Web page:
Revenants, it is often said, haunt certain places you visit. Do you believe in them?
No I don't, or I guess I wouldn't go exploring half of these places by myself. If I come across one I'll let you know. Although I have cut my solo hospital visits short once or twice if only 'cos these places can be so vast and when you're in the totally dark basements and you hear a door creaking or 'footsteps' your mind does get the better of you. I put it down to watching too many horror movies when I was younger.
Echoes of all sorts of artists appear in your Flickr gallery, which ones do inspire you the most?
I don't feel that any of the artists actually 'inspire' me being mainly a photographer rather than an artist, but the artists work that I enjoy coming across the most are :
Aryz - He is just off the wall with his work right now. I don't think I have ever seen a mediocre piece from him, just unbelievable what he can do with an 18' pole and a small roller.
C215 - Probably the most prolific street artist in the world. I can't use enough superlatives about Christians art. Always a nice surprise to come across his work and in my opinion one of the only artists whose work connects to passersby that come across his street pieces.
Da Mental Vaporz - Undoubtably the best crew out there right now. Their work never ceases to amaze, just outrageous!
DMV wall - London Meeting of Styles 2010
Lots of photographers use HDR, can you tell us more about it and what you think of this technique?
Lot's of photographers used HDR badly don't you mean? In my opinion, if you can tell it's HDR then it's not very well done. Like most photographers starting to use HDR my first photographs were well over the top, I can't even look at them now. I use HDR only on graffiti when the sun is behind the piece rather than in front. If the light is in front of the piece there's absolutely no reason for HDR. If I travel to Barcelona just to photograph an Aryz piece and the sun is in the wrong place, then yes I will revert to HDR to bring out the painting more. In Urbex locations it's a bit different as most of these places are not well lit and you need to bring out the details more. I personally don't use tonemapping nowadays, I use fusion which is much more subtle, I hope.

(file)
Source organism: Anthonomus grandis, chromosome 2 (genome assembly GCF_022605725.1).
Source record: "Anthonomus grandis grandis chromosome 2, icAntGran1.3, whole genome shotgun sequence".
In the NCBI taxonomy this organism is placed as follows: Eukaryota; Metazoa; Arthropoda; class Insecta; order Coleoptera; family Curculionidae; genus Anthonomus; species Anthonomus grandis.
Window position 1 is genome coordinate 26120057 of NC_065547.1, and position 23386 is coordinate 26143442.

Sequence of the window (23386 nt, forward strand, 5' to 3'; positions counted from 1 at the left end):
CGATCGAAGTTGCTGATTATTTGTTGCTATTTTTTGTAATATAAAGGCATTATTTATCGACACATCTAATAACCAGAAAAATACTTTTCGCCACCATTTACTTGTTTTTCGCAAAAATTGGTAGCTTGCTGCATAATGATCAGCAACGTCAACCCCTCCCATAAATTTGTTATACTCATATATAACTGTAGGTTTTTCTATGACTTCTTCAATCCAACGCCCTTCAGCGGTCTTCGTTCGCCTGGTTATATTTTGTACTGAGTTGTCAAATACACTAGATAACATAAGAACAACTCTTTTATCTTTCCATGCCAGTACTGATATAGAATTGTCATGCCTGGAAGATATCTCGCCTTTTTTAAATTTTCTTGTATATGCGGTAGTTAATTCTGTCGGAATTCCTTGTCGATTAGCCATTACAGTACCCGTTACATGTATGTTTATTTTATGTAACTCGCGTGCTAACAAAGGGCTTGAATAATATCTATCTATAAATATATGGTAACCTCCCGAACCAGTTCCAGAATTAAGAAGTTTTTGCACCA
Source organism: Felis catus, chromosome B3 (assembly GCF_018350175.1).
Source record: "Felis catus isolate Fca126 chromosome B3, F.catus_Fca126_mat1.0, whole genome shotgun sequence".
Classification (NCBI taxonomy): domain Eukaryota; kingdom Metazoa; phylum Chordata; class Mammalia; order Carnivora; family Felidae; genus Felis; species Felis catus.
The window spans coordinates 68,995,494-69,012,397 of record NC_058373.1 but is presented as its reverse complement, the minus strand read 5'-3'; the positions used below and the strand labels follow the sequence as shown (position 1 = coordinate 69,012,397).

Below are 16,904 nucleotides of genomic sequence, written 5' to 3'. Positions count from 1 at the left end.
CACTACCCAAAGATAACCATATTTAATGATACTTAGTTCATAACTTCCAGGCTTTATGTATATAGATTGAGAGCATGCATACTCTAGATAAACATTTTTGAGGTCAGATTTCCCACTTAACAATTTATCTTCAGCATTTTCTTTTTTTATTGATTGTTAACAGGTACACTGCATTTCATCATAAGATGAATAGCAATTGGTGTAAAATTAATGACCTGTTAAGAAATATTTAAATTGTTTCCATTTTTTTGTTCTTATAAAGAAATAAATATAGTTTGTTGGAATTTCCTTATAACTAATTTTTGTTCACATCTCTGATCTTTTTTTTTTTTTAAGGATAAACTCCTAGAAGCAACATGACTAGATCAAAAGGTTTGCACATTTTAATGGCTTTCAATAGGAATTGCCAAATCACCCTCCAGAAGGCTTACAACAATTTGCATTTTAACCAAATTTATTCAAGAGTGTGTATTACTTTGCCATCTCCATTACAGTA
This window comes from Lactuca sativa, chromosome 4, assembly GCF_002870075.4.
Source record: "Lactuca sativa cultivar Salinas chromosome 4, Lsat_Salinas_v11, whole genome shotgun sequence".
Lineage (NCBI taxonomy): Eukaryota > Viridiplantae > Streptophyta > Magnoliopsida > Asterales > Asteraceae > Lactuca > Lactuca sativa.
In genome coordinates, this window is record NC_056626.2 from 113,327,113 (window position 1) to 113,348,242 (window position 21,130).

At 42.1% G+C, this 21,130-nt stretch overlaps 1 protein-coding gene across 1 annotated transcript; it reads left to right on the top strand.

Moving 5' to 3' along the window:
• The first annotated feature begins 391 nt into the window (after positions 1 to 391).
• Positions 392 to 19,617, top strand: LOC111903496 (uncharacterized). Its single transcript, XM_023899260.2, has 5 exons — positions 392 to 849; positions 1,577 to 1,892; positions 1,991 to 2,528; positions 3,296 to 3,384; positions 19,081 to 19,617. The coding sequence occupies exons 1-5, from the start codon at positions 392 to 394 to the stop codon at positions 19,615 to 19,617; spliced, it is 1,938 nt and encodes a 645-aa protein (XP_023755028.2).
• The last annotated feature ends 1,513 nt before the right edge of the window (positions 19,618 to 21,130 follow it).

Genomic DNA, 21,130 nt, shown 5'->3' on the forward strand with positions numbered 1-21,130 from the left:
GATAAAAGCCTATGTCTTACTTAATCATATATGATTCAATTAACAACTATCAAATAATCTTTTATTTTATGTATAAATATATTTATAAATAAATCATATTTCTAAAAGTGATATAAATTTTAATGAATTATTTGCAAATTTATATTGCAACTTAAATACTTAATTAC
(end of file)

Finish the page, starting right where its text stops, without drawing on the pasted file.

In a nutshell, can you remind us of the “Urbexer’s rules”?
'Take only pictures, leave only footprints'. I don't know how many people keep to these rules. Also we don't break into these places either, that would be 'breaking and entering' which you can probably get arrested for whereas if it's only trespassing it's very hard for them to press charges.
Can you report special anecdotes that occurred during your underground trips?
I was exploring a castle in Belgium with my 18 year old son and we were caught by the Military Police. They made us show them all the photographs we had taken, not just of that location but all the others on our European trip,. We were then asked to delete the pictures from that particular location. Just before we were let go I asked them why they had wanted to see all our pictures from the other sites. They told us that they get a lot of paedophiles using the castle as a backdrop. Great. I look like a paedophile!
Another time my car was set on fire as I was inside a building photographing the graffiti. This was 40 miles South of Paris. I was left with no car, no passport, no money, no fun! It cost me a fortune as when I arrived back in the UK I found out I wasn't insured to go abroad.
Trespassing danger, exploring wastelands, all this is a common hobby nowadays, why according to you?